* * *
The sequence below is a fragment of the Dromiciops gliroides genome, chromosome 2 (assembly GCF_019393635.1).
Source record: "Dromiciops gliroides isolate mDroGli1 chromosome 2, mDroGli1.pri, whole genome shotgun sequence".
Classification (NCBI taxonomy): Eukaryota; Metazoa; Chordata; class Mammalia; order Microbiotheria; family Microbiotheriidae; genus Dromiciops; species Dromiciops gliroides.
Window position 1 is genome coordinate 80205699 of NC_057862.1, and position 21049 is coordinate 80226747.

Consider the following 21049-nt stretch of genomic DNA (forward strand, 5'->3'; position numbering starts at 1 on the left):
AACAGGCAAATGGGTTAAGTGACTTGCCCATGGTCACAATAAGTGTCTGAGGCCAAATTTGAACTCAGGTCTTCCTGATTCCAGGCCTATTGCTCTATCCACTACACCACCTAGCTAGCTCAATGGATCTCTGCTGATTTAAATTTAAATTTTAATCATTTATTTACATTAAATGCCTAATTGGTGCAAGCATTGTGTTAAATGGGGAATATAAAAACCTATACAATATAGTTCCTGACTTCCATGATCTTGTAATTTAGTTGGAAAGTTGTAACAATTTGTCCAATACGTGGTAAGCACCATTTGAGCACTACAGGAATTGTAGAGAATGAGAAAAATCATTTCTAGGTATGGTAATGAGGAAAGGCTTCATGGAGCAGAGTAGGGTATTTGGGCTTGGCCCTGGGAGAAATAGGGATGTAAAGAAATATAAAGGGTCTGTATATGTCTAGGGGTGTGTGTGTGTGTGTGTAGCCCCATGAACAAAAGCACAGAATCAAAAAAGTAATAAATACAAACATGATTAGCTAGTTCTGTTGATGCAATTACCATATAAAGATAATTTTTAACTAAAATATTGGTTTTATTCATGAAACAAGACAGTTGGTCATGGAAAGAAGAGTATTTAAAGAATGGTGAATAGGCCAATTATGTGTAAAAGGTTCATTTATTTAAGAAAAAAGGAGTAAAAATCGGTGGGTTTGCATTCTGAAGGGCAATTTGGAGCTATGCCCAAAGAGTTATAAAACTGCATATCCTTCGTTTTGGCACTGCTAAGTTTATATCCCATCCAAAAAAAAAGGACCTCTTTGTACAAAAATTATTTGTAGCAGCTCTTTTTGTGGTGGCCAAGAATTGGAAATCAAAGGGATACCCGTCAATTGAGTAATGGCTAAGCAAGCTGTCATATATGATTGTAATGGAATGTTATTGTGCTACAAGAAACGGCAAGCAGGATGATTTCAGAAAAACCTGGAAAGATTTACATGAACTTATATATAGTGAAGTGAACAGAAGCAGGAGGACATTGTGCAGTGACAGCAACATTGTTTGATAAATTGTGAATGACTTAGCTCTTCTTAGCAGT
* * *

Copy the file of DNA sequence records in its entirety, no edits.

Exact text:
The sequence below is a fragment of the Dromiciops gliroides genome, chromosome 2 (assembly GCF_019393635.1).
Source record: "Dromiciops gliroides isolate mDroGli1 chromosome 2, mDroGli1.pri, whole genome shotgun sequence".
Classification (NCBI taxonomy): Eukaryota; Metazoa; Chordata; class Mammalia; order Microbiotheria; family Microbiotheriidae; genus Dromiciops; species Dromiciops gliroides.
Window position 1 is genome coordinate 80205699 of NC_057862.1, and position 21049 is coordinate 80226747.

Consider the following 21049-nt stretch of genomic DNA (forward strand, 5'->3'; position numbering starts at 1 on the left):
AACAGGCAAATGGGTTAAGTGACTTGCCCATGGTCACAATAAGTGTCTGAGGCCAAATTTGAACTCAGGTCTTCCTGATTCCAGGCCTATTGCTCTATCCACTACACCACCTAGCTAGCTCAATGGATCTCTGCTGATTTAAATTTAAATTTTAATCATTTATTTACATTAAATGCCTAATTGGTGCAAGCATTGTGTTAAATGGGGAATATAAAAACCTATACAATATAGTTCCTGACTTCCATGATCTTGTAATTTAGTTGGAAAGTTGTAACAATTTGTCCAATACGTGGTAAGCACCATTTGAGCACTACAGGAATTGTAGAGAATGAGAAAAATCATTTCTAGGTATGGTAATGAGGAAAGGCTTCATGGAGCAGAGTAGGGTATTTGGGCTTGGCCCTGGGAGAAATAGGGATGTAAAGAAATATAAAGGGTCTGTATATGTCTAGGGGTGTGTGTGTGTGTGTGTAGCCCCATGAACAAAAGCACAGAATCAAAAAAGTAATAAATACAAACATGATTAGCTAGTTCTGTTGATGCAATTACCATATAAAGATAATTTTTAACTAAAATATTGGTTTTATTCATGAAACAAGACAGTTGGTCATGGAAAGAAGAGTATTTAAAGAATGGTGAATAGGCCAATTATGTGTAAAAGGTTCATTTATTTAAGAAAAAAGGAGTAAAAATCGGTGGGTTTGCATTCTGAAGGGCAATTTGGAGCTATGCCCAAAGAGTTATAAAACTGCATATCCTTCGTTTTGGCACTGCTAAGTTTATATCCCATCCAAAAAAAAAGGACCTCTTTGTACAAAAATTATTTGTAGCAGCTCTTTTTGTGGTGGCCAAGAATTGGAAATCAAAGGGATACCCGTCAATTGAGTAATGGCTAAGCAAGCTGTCATATATGATTGTAATGGAATGTTATTGTGCTACAAGAAACGGCAAGCAGGATGATTTCAGAAAAACCTGGAAAGATTTACATGAACTTATATATAGTGAAGTGAACAGAAGCAGGAGGACATTGTGCAGTGACAGCAACATTGTTTGATAAATTGTGAATGACTTAGCTCTTCTTAGCAGT